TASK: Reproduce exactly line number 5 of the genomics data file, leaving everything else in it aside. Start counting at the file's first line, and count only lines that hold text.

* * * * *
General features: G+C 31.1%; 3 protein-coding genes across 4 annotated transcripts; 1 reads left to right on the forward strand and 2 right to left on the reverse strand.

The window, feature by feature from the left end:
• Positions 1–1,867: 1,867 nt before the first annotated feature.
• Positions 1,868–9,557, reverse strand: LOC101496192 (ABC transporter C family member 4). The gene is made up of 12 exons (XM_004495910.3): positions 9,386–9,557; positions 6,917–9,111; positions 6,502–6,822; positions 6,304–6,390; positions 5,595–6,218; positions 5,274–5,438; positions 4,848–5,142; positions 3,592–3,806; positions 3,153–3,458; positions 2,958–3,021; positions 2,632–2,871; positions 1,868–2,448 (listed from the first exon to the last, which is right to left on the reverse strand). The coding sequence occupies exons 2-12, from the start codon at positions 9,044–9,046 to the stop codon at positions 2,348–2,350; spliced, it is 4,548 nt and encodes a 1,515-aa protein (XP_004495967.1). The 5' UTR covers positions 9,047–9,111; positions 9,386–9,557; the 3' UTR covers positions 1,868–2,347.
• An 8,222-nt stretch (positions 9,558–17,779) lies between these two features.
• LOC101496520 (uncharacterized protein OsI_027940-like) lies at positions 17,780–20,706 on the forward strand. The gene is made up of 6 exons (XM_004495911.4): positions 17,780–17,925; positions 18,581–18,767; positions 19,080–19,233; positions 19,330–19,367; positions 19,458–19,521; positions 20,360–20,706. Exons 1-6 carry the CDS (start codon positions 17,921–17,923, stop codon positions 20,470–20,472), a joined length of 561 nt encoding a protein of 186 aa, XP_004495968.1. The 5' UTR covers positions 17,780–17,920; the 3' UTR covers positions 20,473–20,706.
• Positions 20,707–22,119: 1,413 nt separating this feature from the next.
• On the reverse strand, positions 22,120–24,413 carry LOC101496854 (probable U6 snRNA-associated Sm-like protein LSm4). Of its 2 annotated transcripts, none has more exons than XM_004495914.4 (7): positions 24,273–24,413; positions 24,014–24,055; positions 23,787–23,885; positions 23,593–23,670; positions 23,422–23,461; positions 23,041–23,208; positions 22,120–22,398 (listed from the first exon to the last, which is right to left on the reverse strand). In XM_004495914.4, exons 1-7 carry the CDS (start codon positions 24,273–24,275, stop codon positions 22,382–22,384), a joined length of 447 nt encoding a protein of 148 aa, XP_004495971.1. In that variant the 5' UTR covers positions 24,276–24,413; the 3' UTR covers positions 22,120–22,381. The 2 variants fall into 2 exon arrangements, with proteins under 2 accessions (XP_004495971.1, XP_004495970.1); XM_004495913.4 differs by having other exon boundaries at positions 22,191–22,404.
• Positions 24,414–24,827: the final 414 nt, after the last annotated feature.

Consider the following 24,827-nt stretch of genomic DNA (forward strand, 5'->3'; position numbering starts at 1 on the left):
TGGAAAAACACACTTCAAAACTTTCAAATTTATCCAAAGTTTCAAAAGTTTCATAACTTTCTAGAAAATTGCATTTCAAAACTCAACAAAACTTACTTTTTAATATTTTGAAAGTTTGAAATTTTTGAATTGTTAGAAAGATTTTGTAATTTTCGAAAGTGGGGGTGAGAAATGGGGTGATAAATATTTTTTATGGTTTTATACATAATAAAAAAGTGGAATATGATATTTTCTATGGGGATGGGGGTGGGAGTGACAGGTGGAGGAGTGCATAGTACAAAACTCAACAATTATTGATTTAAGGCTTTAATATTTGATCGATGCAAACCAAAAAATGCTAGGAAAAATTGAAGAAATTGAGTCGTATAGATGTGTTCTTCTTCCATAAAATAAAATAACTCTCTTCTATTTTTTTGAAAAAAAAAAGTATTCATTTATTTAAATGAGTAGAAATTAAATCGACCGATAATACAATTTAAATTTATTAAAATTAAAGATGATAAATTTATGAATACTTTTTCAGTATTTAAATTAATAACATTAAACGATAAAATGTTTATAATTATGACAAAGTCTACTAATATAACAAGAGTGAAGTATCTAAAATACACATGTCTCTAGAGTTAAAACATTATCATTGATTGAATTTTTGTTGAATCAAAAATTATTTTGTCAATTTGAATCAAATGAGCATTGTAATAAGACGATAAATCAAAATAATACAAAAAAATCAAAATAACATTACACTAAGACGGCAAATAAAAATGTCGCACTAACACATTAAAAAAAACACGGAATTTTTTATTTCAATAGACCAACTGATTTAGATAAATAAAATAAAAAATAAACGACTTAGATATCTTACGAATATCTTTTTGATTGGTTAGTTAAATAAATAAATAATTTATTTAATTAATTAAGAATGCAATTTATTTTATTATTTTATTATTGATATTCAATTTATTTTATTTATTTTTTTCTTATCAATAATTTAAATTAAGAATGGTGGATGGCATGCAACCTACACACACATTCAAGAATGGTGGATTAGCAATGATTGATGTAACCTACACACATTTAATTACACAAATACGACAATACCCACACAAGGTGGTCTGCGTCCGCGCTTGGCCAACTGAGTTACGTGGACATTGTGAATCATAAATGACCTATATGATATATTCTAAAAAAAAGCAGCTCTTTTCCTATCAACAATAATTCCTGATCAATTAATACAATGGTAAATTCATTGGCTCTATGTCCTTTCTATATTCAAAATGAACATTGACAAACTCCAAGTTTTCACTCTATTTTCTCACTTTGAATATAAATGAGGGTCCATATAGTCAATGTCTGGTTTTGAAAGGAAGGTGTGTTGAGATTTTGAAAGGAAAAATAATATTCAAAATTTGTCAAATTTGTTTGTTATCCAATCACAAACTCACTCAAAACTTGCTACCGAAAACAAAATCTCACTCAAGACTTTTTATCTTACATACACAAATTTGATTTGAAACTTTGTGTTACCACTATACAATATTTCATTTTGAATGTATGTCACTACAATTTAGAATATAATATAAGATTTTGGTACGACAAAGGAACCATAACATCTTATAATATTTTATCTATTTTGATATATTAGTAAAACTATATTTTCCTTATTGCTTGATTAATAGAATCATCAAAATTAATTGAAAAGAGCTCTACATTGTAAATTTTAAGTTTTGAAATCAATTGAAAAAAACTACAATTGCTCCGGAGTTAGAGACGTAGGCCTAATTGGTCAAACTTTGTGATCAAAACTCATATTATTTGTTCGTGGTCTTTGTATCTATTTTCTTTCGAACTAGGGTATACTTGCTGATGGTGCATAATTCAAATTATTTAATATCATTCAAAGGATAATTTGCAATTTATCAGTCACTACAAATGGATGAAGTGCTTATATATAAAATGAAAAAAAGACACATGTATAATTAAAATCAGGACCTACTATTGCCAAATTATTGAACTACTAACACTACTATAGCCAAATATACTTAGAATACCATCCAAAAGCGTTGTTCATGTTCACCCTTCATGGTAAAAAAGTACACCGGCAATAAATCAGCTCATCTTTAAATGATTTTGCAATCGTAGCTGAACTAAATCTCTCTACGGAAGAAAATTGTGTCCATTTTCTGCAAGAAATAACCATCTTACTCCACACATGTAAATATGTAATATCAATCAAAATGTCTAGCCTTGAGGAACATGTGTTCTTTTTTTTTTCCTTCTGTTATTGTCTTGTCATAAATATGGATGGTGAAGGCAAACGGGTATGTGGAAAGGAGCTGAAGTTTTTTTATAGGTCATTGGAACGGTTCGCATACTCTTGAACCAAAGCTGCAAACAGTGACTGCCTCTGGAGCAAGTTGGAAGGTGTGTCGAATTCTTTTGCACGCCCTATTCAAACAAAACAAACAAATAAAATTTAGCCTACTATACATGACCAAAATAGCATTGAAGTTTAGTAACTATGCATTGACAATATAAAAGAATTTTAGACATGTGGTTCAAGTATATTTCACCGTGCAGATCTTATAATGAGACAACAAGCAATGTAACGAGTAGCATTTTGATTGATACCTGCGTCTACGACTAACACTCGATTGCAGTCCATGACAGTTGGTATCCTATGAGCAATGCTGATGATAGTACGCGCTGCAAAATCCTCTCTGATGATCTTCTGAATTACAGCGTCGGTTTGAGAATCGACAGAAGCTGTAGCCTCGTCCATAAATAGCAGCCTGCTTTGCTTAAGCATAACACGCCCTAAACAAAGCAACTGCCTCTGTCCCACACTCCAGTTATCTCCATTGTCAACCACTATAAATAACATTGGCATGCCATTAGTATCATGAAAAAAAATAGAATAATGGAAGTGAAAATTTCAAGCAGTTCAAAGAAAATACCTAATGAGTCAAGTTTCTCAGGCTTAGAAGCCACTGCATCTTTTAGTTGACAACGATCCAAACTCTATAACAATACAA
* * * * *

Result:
• An 8,222-nt stretch (positions 9,558–17,779) lies between these two features.